Did I say privacy? Yeah, man, that’s kinda important…especially for them air-commuting New York and Jersey. You need a lot of privacy…especially if you got to hide a lot. America is big on privacy. New York is even bigger. It don’t matter what Supreme Court says about searching your genitalia. It’s not gonna be their genitalia. You can bet on it.
In that one-hour window, in the midst of that claustrophobia, repeated inaudible announcements and my persistent effort to resist a bad-timed nature’s call, a number of things zoomed past my mind — like a fast-forward cinema. I thought, those private helicopters and the privileged customers they carry — they don’t have to get stuck on a subway train and wait helplessly. Some of those privileged customers might be flying to their golf clubs. I could never afford to be a member of a golf club. I heard they were not cheap. I thought, those privately-flown executives might be flying over some place else — I recently saw in a new movie how some of them spent lavishly on sex clubs and drug clubs — doing cocaine and concubines. I could never afford to be a member of a sex club. I heard they were not cheap either. Even if I wanted, I simply could not buy it.
Then you have cricket clubs, croquet clubs, fine wine clubs, dance ‘n dine clubs, fashion cat clubs, Russian pony clubs, poker clubs. You got your broker clubs. You then got your like…Congress clubs. Senate clubs. Business Deans clubs. Democracy clubs. Aristocracy clubs. Fun clubs. Gun clubs. And God knows what other clubs. Elite clubs. D Litt clubs.
I kept thinking. I could never be on any of those clubs. I won’t be on any of those clubs.
I felt shitty again.
In that one frozen hour, a realization newly developed in my mind. I said to myself, New York has so much to offer…literally…in the same city…I mean, just look out the other side of the G train…here’s the dilapidated, forlorn Third Avenue and Smith Street and 9th Street…that desolate corner is a bunch of shuttered-down shops and failed restaurants…in the wee hours, who knows, you might even find a few men and women standing in the corner buying and selling sex…but by no means you can call these New Yorkers privileged members of those uppity sex clubs. Some of them do drugs too, but their habits are not nearly as savvy as those Wall Street executives the new movie showed so vividly.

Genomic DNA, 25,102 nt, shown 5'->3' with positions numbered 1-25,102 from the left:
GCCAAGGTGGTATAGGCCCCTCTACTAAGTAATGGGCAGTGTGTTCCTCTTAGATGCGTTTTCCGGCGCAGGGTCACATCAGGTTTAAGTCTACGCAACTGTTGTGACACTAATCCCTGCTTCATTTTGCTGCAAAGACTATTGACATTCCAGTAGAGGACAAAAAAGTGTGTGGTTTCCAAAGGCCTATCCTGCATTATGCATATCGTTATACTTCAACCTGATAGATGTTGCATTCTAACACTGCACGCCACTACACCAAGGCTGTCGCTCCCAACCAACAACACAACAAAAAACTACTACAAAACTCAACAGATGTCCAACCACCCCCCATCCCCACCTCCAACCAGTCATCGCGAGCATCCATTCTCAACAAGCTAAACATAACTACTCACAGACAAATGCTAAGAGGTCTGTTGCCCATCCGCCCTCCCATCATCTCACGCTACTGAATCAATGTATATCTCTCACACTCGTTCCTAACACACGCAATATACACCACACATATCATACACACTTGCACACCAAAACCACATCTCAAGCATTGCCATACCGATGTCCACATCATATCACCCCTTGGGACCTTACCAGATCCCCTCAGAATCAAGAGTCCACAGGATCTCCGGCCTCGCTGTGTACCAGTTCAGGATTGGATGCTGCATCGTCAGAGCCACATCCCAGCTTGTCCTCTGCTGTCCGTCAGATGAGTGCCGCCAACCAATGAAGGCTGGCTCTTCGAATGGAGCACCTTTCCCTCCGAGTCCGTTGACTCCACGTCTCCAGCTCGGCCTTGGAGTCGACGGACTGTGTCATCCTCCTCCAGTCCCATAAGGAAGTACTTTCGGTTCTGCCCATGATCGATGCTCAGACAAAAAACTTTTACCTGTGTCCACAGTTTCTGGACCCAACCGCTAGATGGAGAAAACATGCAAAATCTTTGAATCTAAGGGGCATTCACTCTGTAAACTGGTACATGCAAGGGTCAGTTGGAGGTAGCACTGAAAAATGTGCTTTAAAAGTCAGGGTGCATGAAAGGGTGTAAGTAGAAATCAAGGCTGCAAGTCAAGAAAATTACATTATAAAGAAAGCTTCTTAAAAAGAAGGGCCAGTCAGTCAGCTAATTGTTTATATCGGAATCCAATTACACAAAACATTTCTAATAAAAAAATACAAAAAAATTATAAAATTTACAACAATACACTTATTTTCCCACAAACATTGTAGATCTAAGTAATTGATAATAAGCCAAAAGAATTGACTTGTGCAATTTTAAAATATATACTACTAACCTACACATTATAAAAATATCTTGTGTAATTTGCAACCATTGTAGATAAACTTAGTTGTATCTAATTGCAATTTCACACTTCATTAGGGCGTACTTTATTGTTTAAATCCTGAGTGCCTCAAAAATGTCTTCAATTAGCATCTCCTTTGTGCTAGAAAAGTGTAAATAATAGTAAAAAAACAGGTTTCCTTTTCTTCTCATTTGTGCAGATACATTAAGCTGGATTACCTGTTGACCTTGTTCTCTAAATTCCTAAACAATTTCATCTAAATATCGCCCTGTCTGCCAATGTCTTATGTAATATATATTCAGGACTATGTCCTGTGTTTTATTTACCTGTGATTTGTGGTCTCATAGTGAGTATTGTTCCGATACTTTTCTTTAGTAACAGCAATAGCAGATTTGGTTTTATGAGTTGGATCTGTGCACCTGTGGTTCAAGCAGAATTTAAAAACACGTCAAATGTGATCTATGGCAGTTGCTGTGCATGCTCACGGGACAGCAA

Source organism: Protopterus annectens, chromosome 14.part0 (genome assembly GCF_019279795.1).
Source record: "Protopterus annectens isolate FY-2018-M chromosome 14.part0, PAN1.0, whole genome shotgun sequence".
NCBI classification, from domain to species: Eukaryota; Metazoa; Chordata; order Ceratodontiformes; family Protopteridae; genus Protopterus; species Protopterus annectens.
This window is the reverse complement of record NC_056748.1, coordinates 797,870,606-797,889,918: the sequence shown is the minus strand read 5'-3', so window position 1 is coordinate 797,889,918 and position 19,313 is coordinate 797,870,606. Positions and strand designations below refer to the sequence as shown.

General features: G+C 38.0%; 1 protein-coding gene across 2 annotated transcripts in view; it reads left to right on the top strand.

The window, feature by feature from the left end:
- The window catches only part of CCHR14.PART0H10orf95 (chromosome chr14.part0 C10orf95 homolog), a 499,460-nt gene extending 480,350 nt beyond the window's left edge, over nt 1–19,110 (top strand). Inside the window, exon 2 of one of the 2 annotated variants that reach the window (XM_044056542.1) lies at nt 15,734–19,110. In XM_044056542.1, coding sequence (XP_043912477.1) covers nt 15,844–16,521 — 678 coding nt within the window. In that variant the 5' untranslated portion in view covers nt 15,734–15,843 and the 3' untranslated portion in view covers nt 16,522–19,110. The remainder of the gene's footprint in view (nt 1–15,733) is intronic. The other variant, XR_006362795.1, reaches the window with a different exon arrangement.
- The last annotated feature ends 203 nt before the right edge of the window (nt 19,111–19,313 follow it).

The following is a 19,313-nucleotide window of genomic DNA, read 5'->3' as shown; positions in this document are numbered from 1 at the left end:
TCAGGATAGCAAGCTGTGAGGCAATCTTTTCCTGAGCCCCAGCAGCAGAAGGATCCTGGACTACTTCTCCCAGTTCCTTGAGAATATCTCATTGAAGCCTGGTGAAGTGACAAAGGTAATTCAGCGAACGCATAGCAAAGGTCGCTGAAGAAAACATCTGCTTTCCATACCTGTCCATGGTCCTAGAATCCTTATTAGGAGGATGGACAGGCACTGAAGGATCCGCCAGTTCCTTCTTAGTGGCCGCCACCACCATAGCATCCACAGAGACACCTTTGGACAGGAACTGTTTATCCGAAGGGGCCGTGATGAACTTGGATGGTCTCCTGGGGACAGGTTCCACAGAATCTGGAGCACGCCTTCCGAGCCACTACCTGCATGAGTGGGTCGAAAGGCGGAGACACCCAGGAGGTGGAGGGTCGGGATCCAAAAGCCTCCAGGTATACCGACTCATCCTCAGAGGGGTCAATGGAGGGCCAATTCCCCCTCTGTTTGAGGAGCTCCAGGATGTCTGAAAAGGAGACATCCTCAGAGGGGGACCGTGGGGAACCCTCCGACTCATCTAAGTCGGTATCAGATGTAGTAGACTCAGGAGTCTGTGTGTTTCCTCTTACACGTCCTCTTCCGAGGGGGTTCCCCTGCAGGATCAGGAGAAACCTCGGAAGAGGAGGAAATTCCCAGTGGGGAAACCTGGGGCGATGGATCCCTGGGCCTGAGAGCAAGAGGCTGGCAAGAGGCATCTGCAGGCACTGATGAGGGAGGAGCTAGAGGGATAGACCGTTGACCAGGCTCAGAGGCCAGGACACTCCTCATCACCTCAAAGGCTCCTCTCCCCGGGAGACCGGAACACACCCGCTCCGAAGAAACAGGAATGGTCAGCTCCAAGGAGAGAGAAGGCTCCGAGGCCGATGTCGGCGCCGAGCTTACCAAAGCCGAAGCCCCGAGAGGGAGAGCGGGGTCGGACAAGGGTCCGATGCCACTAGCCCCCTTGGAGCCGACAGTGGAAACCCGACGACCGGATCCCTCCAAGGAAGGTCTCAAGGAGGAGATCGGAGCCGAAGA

They do clubs. They fly on their choppers. They are blessed. They’re highly connected too. They never get busted by cops. In fact, they have their own cops.
They are like, sexy.
I felt shitty again. (I know. I’ve repeated my stupid announcements.)
Post Script. — The G train finally walked again. After I walked off and out of it, the first thing that came to my mind was to look for a rest room where I could release my bladder. Then it was time to release a little bit of steam.
NOTE: I am re-blogging this post on this sad, one-month observance of Trayvon Martin’s death. A seventeen-year-old’s life was suddenly taken away from his parents, family and friends. I strongly feel he could be my kid, and I mourn his loss. I hope we all come together and fight back against this all-pervasive wrong. Let us save our kids from guns, violence and injustice.
“Trayvon Martin, 17, was walking home from a 7-Eleven in Sanford, Fla. on Feb. 26 when he was shot dead by a neighborhood watch volunteer who had called police and reported a “real suspicious guy” wearing a hoodie.
Martin was found dead, unarmed, with a bag of Skittles and an iced tea.
The neighborhood watch volunteer, George Zimmerman, claims he acted in self-defense and has not been arrested.”
This is NBC news today. I therefore put it in quotes.
What is so special about the news? Which part is the one you don’t understand?
If you ask me, I understand all of it. Here’s how I understand it — point by point.